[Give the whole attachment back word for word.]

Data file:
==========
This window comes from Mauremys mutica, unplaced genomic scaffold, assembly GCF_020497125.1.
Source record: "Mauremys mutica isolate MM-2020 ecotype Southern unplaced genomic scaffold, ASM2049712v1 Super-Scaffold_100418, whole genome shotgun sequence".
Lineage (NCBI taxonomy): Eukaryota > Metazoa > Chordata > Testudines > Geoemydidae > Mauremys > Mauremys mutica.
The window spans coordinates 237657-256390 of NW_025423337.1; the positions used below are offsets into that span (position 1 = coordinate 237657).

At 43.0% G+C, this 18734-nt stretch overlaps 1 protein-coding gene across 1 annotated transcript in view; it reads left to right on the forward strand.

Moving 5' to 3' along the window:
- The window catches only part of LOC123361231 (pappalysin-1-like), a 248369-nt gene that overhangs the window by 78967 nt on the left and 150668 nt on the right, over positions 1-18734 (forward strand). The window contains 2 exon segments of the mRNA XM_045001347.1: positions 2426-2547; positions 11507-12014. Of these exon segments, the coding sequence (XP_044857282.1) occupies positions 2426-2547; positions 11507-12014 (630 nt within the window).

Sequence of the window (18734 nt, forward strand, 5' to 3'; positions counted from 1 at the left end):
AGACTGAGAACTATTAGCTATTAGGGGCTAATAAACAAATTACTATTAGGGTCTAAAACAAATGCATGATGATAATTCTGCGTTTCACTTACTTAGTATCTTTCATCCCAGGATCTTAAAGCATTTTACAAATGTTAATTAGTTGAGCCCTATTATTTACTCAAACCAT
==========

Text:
This window comes from Mauremys mutica, unplaced genomic scaffold, assembly GCF_020497125.1.
Source record: "Mauremys mutica isolate MM-2020 ecotype Southern unplaced genomic scaffold, ASM2049712v1 Super-Scaffold_100418, whole genome shotgun sequence".
Lineage (NCBI taxonomy): Eukaryota > Metazoa > Chordata > Testudines > Geoemydidae > Mauremys > Mauremys mutica.
The window spans coordinates 237657-256390 of NW_025423337.1; the positions used below are offsets into that span (position 1 = coordinate 237657).

At 43.0% G+C, this 18734-nt stretch overlaps 1 protein-coding gene across 1 annotated transcript in view; it reads left to right on the forward strand.

Moving 5' to 3' along the window:
- The window catches only part of LOC123361231 (pappalysin-1-like), a 248369-nt gene that overhangs the window by 78967 nt on the left and 150668 nt on the right, over positions 1-18734 (forward strand). The window contains 2 exon segments of the mRNA XM_045001347.1: positions 2426-2547; positions 11507-12014. Of these exon segments, the coding sequence (XP_044857282.1) occupies positions 2426-2547; positions 11507-12014 (630 nt within the window).

Sequence of the window (18734 nt, forward strand, 5' to 3'; positions counted from 1 at the left end):
AGACTGAGAACTATTAGCTATTAGGGGCTAATAAACAAATTACTATTAGGGTCTAAAACAAATGCATGATGATAATTCTGCGTTTCACTTACTTAGTATCTTTCATCCCAGGATCTTAAAGCATTTTACAAATGTTAATTAGTTGAGCCCTATTATTTACTCAAACCAT